It says, "and that he might make known the riches of his glory on the vessels of mercy, which he had prepared beforehand for glory. Even us." This is the good part. "Even us, whom he called not of the Jews only, but also of the Gentiles." As he says also in Hosea, "I will call them my people who are not my people, and her beloved, who is not beloved. And it shall come to pass in the place where it was said to them, you are not my people there, they shall be called sons of the living God."
Here's the point. God's plan includes everyone, Jew and Gentile. It is all inclusive. He is not willing, the Bible says, that any should perish, but that all should come to repentance. God's plan includes you. Now, you might fold your little arms and say, well, maybe God's plan doesn't include me. Maybe perhaps I'm not elected to be saved.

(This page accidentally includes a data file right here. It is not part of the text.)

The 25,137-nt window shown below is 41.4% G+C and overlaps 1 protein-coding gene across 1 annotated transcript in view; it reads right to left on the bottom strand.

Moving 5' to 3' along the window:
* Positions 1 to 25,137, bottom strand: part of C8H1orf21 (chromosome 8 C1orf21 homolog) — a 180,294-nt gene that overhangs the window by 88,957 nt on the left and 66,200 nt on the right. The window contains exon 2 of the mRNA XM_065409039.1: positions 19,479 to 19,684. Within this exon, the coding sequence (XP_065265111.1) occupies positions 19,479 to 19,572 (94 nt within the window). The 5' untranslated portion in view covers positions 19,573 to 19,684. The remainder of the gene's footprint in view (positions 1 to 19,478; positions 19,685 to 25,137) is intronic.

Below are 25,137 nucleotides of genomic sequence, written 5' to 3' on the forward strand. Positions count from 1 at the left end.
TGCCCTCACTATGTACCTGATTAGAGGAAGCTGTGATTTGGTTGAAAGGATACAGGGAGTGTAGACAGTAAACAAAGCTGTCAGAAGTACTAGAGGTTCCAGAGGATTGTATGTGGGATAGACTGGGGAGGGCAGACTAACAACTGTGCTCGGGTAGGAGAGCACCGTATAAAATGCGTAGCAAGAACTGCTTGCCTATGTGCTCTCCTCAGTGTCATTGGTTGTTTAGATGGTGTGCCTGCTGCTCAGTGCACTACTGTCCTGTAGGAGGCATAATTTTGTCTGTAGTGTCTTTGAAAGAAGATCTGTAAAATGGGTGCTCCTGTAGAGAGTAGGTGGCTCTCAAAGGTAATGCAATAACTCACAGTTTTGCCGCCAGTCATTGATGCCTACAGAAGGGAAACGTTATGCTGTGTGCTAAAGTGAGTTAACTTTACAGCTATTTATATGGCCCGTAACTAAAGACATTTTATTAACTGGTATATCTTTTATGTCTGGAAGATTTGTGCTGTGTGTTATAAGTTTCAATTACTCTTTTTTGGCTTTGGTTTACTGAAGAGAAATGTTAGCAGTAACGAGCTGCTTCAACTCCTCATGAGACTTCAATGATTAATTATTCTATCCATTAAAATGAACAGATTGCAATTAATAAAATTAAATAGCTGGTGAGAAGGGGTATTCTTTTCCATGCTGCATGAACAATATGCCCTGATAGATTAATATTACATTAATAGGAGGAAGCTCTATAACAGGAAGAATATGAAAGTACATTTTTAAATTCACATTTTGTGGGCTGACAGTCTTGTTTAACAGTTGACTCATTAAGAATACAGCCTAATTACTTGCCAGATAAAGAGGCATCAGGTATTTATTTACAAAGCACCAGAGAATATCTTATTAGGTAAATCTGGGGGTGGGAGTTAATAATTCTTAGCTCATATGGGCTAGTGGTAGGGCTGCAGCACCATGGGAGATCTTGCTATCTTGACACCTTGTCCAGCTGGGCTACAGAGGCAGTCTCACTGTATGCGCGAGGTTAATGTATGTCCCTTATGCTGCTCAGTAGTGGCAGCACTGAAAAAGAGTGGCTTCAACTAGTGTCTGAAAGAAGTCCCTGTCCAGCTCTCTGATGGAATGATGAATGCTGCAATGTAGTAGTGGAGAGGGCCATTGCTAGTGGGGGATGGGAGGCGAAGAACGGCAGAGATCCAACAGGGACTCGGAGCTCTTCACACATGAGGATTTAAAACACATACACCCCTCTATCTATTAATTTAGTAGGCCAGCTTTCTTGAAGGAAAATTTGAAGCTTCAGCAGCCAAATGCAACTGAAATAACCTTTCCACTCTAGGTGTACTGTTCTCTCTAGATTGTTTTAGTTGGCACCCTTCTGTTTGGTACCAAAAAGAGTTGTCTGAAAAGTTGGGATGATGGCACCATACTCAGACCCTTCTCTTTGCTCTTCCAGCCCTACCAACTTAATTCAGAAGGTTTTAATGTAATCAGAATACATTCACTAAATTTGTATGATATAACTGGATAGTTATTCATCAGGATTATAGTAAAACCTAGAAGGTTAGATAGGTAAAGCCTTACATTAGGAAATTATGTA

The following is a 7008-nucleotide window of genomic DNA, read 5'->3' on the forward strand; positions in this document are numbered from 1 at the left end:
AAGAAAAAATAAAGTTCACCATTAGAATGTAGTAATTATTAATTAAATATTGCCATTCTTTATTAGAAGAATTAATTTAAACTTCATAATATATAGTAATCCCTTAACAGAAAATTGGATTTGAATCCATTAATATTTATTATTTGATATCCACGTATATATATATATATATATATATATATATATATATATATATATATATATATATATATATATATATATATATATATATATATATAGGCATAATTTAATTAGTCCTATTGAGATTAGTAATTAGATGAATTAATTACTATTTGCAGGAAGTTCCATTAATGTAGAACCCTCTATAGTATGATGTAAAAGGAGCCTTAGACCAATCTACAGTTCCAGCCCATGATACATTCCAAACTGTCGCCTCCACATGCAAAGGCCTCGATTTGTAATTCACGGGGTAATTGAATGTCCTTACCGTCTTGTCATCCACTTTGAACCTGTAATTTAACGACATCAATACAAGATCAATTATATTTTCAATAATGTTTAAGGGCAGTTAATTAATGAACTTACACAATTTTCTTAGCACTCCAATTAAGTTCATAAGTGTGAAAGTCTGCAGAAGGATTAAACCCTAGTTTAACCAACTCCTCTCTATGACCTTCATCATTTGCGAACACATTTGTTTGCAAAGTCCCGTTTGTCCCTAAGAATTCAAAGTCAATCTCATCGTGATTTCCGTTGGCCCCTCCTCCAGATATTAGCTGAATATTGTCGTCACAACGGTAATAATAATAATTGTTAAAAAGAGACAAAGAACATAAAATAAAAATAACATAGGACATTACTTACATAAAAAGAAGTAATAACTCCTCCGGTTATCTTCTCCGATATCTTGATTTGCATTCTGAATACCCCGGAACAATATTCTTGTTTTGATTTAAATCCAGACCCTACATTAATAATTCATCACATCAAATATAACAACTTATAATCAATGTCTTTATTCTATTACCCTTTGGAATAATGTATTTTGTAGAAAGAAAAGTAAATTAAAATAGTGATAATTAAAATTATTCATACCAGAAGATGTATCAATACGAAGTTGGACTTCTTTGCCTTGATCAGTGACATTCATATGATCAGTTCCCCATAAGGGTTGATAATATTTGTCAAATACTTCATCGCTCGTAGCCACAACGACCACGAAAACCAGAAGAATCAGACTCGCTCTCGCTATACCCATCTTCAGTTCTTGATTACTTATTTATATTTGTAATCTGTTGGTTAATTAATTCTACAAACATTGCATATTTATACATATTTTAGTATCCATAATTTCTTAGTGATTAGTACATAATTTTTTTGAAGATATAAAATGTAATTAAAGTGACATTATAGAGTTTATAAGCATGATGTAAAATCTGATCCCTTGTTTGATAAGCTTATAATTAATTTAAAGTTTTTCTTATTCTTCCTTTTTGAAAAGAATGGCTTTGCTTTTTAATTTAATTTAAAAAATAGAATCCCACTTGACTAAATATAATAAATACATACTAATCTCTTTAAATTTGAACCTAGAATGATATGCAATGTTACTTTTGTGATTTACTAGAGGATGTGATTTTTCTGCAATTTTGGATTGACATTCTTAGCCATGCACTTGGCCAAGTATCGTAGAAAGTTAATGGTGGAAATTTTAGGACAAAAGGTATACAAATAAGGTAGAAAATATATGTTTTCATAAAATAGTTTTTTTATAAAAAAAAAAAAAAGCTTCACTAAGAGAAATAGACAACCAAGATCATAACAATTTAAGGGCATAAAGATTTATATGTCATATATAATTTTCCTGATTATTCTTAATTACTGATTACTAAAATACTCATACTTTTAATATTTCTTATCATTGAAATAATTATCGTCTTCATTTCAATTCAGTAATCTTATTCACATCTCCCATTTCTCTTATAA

I'll respond to that and say, why don't you choose him right now, and you'll discover God already chose you. You'll discover God has already been pursuing you. For Jesus said, no one can come to me unless the Father who sent me draws him. And he said to his disciples who made their own choice to follow him, He said, you didn't choose me. I chose you. And I appointed you to go and bring forth fruit.
You say, well, maybe God didn't choose me. Actually, I can prove that God did choose you. Receive him today. Receive him right now in your heart. And you'll discover God picked you. But come to Christ today.
No, I'm not willing to do that. Don't push me into this. I'm not ready. I'm not ready to receive Jesus yet. OK, well, maybe he didn't choose you then. Well, that's not fair. Well, then choose him. Pick him. Surrender to him. No, I'm not going to do that. Well, maybe he didn't choose you then.